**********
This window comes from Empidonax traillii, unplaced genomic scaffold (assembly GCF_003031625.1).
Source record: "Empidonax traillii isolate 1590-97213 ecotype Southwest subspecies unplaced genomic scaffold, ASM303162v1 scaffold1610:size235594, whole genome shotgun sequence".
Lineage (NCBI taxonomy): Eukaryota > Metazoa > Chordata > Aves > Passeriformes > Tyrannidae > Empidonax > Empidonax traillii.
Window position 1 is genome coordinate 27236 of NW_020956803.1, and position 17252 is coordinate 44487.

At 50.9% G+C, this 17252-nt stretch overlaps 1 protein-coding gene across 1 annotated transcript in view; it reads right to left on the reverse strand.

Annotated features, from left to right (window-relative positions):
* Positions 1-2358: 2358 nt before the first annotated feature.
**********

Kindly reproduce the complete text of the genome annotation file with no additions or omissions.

This window comes from Empidonax traillii, unplaced genomic scaffold (assembly GCF_003031625.1).
Source record: "Empidonax traillii isolate 1590-97213 ecotype Southwest subspecies unplaced genomic scaffold, ASM303162v1 scaffold1610:size235594, whole genome shotgun sequence".
Lineage (NCBI taxonomy): Eukaryota > Metazoa > Chordata > Aves > Passeriformes > Tyrannidae > Empidonax > Empidonax traillii.
Window position 1 is genome coordinate 27236 of NW_020956803.1, and position 17252 is coordinate 44487.

At 50.9% G+C, this 17252-nt stretch overlaps 1 protein-coding gene across 1 annotated transcript in view; it reads right to left on the reverse strand.

Annotated features, from left to right (window-relative positions):
* Positions 1-2358: 2358 nt before the first annotated feature.